I will say quite frankly that if we are serious about the transatlantic partnership, for me as German Chancellor it is a little disturbing, to say the least, [that] the US Department of Commerce has said that European cars are a threat to the national security of the United States of America. You see, we are proud of our cars, and we are entitled to be so. These vehicles are also built in the United States. The largest BMW factory is in South Carolina, not in Bavaria, in South Carolina. South Carolina in turn exports to China. If these vehicles, which are no less of a threat by being built in South Carolina than they would be by being built in Bavaria, suddenly pose a threat to US national security, then this comes as a shock to us.
Nor was the US the only “major challenge” Europe faced. She catalogued the list of crises occasioned by Russia, and particularly lamented Russia’s violations of the INF treaty. The termination of that treaty—she had supported ending it—was in her view the worst news of the year. It had been “agreed for Europe’s sake, a disarmament treaty that affects our security.”
Recalling Germany’s role in “the horrors of the Second World War and National Socialism,” she said a response of “blind rearmament” was out of the question. What she offered, instead, was suggestive:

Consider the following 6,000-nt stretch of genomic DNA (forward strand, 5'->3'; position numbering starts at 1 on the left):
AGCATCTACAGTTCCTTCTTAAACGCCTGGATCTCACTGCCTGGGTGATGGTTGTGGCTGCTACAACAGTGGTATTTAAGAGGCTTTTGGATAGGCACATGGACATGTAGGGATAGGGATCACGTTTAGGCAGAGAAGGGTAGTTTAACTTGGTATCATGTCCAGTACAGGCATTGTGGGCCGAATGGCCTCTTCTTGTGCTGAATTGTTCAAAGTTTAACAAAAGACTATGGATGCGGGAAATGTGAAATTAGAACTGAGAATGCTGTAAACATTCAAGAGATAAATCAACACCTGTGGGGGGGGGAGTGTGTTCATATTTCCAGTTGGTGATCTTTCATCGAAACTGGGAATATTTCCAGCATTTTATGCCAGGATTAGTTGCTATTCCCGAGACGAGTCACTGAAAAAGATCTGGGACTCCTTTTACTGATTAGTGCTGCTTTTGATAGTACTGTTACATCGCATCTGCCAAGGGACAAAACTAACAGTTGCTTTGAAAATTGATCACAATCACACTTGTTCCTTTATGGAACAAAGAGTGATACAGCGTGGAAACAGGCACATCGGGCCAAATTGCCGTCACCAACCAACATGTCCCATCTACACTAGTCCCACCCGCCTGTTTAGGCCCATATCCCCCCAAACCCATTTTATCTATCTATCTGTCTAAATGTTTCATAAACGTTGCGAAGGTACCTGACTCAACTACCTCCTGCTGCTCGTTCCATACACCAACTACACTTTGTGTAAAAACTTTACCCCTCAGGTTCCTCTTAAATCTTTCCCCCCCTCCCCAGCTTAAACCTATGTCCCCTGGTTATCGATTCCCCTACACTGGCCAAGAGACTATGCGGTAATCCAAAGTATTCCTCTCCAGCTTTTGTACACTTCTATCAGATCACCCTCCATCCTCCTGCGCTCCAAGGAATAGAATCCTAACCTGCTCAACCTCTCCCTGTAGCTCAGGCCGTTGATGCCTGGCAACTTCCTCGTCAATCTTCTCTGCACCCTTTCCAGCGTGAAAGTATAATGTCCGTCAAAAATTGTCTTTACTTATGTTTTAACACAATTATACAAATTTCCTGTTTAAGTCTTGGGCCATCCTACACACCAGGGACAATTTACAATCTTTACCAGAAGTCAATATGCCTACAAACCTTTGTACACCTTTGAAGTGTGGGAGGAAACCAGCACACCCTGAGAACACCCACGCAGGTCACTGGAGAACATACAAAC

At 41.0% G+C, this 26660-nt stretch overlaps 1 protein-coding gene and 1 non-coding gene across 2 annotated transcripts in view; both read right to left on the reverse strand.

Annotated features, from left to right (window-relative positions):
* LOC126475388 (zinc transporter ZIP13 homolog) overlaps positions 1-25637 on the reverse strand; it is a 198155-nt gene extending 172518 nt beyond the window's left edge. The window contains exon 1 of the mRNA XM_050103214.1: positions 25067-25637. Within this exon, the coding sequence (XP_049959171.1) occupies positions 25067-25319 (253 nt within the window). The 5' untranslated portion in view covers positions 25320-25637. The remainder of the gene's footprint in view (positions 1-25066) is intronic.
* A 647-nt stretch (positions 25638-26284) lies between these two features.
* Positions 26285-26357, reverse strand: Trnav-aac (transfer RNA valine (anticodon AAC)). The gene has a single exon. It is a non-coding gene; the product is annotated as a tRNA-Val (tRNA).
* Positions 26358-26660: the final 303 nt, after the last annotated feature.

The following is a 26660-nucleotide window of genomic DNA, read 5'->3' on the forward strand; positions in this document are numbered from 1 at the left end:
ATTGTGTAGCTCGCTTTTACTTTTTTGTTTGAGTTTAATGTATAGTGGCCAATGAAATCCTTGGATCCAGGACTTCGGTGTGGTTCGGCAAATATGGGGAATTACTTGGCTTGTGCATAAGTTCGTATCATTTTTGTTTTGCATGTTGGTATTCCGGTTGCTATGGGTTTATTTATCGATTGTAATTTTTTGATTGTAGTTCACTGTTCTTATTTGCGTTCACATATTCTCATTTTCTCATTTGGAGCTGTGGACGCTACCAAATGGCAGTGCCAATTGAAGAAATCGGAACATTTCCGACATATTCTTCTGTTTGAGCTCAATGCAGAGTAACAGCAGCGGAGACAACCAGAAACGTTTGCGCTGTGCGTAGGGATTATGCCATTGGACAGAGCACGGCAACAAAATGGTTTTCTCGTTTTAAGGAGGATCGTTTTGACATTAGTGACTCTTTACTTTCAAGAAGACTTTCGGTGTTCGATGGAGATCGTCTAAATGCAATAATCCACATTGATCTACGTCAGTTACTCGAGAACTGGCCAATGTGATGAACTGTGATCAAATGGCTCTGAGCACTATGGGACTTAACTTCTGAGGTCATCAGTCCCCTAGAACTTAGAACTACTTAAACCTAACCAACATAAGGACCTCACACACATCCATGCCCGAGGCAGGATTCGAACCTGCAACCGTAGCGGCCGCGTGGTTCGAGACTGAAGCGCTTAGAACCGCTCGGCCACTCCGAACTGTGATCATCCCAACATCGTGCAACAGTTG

… since a representative from China is here today, I would say that disarmament is something that concerns us all, and we would, of course, be pleased in this regard if such negotiations were held not only between the US, Europe and Russia, but also with China. I know that there are many reservations about this, and I don’t want to go into details about this right now. But we would welcome this.
Europe, she continued, also confronted terrorism and the Euro crisis. As if that wasn’t enough, Europe “then had to grapple with the refugee issue on a massive scale.” She put special emphasis on the Middle East and Africa:
if development in sub-Saharan Africa, but also in Egypt, in Morocco, in Tunisia and in Algeria does not progress in a way that gives young people opportunities and hope, that gives them prospects for a life in these countries, we will not be able to tackle the prosperity gap between Europe and Africa.
Her next thought was unspoken, but obvious. The gap would inspire hundreds of thousands of refugees and migrants to flee to Europe. The refugee crisis had already destabilized the Continent. For the first time since the fall of the Third Reich, neo-Nazis had entered the Bundestag. In this context, her description of China is notable. Nowhere in the speech does she describe China in hostile terms. And when she does refer to China, she always sees something potentially useful in China’s behavior.